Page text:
For years we have successfully replaced some body parts with transplants (kidney, heart, lung, liver, pancreas, intestines etc.) or with prosthetic devices (hip and knee replacement, breast and penile implants, etc.) and functionality returns, at least temporarily and sometimes for a few decades. So far, a brain transplant has not been done in a human (although it has been done successfully in monkeys, dogs and rats). Some would call the transplants phase “the car stage” of repair of the human body. There are some cars around which have been running for over 100 years, although some parts of the engine have had to be replaced with new ones. The human body is much more complex than the most advanced car engine. Although transplants and implants don’t prolong life significantly, they very much improve the quality of our life.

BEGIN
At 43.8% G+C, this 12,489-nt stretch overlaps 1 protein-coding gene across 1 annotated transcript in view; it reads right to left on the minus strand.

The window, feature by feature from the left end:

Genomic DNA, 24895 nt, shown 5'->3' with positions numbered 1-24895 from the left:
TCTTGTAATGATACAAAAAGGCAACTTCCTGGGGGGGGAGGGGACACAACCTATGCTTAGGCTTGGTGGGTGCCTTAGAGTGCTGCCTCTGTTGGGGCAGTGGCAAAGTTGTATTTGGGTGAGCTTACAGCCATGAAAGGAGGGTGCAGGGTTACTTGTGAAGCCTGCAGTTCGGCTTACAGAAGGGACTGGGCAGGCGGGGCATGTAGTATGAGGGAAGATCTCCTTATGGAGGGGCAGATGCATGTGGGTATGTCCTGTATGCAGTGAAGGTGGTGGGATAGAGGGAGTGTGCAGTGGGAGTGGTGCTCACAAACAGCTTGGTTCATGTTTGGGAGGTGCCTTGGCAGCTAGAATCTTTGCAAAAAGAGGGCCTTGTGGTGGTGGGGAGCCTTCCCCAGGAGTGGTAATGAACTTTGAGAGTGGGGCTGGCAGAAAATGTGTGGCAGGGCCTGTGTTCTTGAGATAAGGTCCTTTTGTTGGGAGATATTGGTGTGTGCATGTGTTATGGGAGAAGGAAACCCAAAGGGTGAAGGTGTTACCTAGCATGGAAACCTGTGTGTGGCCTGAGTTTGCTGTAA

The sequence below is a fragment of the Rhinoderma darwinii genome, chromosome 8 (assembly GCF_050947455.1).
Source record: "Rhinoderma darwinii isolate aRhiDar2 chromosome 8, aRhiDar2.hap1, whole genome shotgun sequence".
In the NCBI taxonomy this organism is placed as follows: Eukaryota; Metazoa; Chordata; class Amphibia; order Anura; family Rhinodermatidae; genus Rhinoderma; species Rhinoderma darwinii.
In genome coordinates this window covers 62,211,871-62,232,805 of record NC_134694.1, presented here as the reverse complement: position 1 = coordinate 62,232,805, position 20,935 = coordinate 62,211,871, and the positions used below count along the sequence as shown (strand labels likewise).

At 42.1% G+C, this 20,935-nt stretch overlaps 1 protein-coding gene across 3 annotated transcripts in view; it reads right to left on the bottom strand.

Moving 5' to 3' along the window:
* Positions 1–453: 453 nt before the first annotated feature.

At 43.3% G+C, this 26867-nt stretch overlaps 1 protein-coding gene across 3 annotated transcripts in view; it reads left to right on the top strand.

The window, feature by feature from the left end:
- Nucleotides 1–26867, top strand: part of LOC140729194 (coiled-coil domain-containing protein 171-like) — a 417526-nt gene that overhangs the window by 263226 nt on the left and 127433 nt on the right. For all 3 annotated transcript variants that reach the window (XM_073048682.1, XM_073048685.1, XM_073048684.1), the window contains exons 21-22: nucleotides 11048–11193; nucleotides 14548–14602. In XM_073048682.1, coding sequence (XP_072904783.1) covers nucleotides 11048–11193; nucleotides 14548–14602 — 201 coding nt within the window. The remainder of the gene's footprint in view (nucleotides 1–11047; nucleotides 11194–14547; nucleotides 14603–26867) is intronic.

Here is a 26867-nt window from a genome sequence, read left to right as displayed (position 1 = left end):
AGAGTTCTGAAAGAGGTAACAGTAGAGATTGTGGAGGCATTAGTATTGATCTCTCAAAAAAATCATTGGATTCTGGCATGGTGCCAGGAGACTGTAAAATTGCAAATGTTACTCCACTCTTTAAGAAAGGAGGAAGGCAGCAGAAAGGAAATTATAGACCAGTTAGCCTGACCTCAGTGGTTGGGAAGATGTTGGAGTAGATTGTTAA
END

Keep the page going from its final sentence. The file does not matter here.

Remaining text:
Most of our cells regenerate throughout our life, some very often (skin, GI tract) and some very much less frequently (skeletal muscle, heart and brain). Most of our cells are programmed to mature and die (apoptosis) after a certain number (approximately 70) of divisions. But not stem cells, which can renew themselves indefinitely and convert themselves into any one of the body’s more than 200 cell types, depending upon the environment or organ into which they are delivered. We could live much longer if we could bring stem cells into failing organs to replace dying cells, especially of the heart and brain. Initial data from animal studies show that this may be possible. Rather than treating a failing heart with a transplant, we may be able to just deliver some stem cells into the heart and it will regenerate itself. The same could be true for the brain. In the not so distant future, if some organs in our body would be failing due to old age, we could just regenerate them with a periodic supply of stem cells, and the human body could last additional decades or even longer. This sounds like science fiction, but many research labs around the world are moving in this direction.